Vintage Print Design – Still Got What It Takes
Great advertising stops us in our tracks and demands attention. At its best, it is visually exciting and attractive, with a clear message we understand immediately. Because of its simplicity and graphic appeal, vintage print design hits these targets of effective advertising right on the head, making it as effective and relevant today as when it was created.
Let’s unlock the vault on vintage print design to learn a little of its history, take a look at some examples, and identify its timeless elements that today’s saavy advertisers can use to create effective marketing today.
Advertising: A Reflection Of Society
In the early 19th century, the advertising people saw were mainly from the local clerks that sold them supplies. Products and goods were sold without much branding back then, and people often brought their own receptacles to be filled. Aside from hand-bills or posters, and an occasional traveling salesman, the consumer was not marketed to directly.
By the late 1860s, with a booming economy, and the ability and demand for products to be mass-produced and merchandised, newspapers earlier restrictions to allow large display advertising in newspapers.
Around the same time, people become accustomed to buying packaged goods, rather than buying in bulk, and the practice of branding and packaging products also began.
It was the dawn of marketing, and manufacturers sought new ways to reach their customers. New publications emerged, and lithography allowed The Montgomery Ward Catalog to offer the first color printed advertisements, with the Ladies Home Journal quickly following suit.
Colorful and eye-catching ads, packaging, posters, banners, slogans and more were created to help manufacturers reach an explosive new market – the middle-class consumer.
The Golden Age of Print Design
The period of time most people associate with vintage print design is approximately 1910-1959.
Because of a booming population and production advancements by 1920, advertising grew to a $3 billion dollar industry! Advertising was used to support the war effort, as evidenced in James Montgomery Flagg’s iconic Uncle Sam poster of 1917.
Specific and sophisticated ad campaigns were launched, and many advertisers developed mascots such as the Morton Salt girl, Joe Camel, Mr. Peanut, and Aunt Jemima. Women, responsible for 85% of household purchases, were marketed to heavily.
Print advertising remained strong from the 1930s through the 1950s, despite competing radio and television mediums. You can see glimpses of the changing mores and escapism many people sought during the depression, as in this Camels cigarette ad in McCalls magazine ad from 1934 featuring a high society debutante from New York City.
After the depression, ads generated a vision of the ideal family, prosperity and. Children and teenagers became target markets for print advertising during this time, and were featured prominently in vintage print designs of that time.
By the 1960s, print advertising started to reflect the dominant visual media at the time – the television, The illustrative designs of vintage print advertising were nudged out by more realistic-looking ads featuring photographs.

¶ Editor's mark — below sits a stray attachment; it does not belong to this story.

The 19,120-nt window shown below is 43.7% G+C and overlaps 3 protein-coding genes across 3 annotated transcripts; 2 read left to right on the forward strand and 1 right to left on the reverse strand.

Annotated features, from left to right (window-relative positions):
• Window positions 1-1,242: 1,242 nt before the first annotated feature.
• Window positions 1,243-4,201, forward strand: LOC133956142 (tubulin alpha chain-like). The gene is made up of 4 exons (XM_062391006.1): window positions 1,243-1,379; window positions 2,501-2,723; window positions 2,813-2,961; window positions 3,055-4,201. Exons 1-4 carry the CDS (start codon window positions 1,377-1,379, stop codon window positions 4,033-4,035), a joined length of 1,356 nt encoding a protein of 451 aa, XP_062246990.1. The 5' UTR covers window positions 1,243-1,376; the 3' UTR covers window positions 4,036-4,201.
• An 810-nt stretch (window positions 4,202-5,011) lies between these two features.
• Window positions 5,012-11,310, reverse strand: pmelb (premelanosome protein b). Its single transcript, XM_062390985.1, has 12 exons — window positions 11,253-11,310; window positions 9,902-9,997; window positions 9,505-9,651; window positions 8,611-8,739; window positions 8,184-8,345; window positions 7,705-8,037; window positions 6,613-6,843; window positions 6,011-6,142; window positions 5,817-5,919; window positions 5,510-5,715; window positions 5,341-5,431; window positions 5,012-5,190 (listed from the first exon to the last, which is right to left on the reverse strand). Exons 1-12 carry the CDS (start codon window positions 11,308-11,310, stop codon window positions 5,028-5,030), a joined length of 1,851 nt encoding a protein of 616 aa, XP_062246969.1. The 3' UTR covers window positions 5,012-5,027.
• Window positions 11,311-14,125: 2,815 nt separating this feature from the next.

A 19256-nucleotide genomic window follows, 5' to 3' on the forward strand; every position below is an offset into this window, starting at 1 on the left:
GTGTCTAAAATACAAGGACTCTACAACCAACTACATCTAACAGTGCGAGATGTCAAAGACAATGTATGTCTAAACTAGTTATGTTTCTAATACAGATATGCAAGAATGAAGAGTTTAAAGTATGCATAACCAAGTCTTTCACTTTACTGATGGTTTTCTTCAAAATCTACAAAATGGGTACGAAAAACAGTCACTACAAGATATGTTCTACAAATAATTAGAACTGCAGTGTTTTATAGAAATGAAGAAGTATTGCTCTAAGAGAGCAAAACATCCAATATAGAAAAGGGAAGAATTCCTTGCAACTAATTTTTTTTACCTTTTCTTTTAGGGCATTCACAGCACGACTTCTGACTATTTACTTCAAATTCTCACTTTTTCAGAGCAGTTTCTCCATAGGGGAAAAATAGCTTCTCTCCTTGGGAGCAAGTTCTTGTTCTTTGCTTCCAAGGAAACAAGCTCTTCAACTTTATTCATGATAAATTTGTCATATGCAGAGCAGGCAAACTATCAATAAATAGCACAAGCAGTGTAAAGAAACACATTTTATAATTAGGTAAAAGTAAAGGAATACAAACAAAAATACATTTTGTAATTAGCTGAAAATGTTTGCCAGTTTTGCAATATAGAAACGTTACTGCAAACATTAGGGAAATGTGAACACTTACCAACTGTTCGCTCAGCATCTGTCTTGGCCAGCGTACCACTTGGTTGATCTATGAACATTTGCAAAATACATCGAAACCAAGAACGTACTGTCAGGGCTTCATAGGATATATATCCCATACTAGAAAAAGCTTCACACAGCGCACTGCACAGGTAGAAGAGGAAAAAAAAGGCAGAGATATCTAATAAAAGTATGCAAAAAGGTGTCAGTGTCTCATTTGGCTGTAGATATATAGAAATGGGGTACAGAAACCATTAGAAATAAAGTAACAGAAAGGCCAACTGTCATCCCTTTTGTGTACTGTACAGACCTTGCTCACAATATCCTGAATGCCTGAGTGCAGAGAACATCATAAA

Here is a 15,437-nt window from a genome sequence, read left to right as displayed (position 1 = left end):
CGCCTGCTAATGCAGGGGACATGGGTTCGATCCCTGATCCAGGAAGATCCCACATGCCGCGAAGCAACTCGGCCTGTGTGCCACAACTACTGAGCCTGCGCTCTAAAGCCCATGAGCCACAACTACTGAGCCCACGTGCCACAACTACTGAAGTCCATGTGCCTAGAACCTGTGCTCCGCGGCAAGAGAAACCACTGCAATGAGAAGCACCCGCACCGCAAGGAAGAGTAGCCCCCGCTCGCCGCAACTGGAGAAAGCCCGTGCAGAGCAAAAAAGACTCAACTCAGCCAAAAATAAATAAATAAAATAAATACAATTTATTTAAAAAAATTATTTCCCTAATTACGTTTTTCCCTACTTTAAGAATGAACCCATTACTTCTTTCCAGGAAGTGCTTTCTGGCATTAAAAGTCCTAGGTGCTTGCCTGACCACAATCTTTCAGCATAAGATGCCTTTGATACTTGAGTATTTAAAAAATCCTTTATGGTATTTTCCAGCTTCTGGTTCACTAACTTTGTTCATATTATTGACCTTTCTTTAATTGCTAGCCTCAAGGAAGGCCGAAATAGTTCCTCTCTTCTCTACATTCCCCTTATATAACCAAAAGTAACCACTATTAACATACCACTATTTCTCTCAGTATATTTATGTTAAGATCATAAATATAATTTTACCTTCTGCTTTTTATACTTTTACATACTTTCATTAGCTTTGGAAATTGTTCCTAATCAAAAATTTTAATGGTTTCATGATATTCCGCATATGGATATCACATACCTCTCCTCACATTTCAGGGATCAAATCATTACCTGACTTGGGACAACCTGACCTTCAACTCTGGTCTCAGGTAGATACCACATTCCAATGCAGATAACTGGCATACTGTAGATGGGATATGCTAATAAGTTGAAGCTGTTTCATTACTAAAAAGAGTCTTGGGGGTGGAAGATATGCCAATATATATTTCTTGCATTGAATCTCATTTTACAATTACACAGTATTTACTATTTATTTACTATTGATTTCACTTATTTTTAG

Why Vintage Print Design Works
There are several key marketing aspects of vintage print design that make these pieces strong and compelling.
Simplicity. Vintage print designs possess a clarity and simplicity that shines clear when compared to many of this era’s overly-branded and cluttered ads. That doesn’t mean designing a simple ad is easy. It can actually be quite challenging to edit and streamline for maximum effectiveness.
Bold color. Retro print designs feature strong colour choices, and high contrast. This draws the eye in, and visually stimulates the reader immediately. The colors in vintage design advertisements of all kinds are bold, to match their bold message.
Branding with slogans. A well-crafted and pithy slogan representing your product will stick in your customers’ minds and make it easy for them to remember you. A great slogan sums up your product’s benefits, or sets you apart from your competition within seconds.
Creative fonts. The typefaces used in vintage print design are creative, stylish and full of character. Do not under-estimate the power of the font in design. Typeface design, kerning, and leading are huge design features in vintage print designs.
Tell a story. This might be at the heart of why vintage print designs hold a special place in peoples’ hearts; they tell a story. Although some of the copy may be overly flowery, engaging in a story and making it relatable is invaluable in getting customers to relate to your product.
Everything Old Is New Again
Art repeats itself. Today’s marketers and artists can be inspired by the artists of vintage print pieces, just as those folks were inspired by artists before them. Getting ideas from the past works, and giving it a modern twist with a unique approach is the best kind of creative fusion.
Shepard Fairey did just that with his iconic “HOPE” portrait of Barack Obama in 2008, taken from Mannie Garcia’s original photograph. Using retro colouring and contouring techniques of the vintage print design era, Fairey created a visually stunning and emotionally moving piece of art that defined a movement and an era in American politics.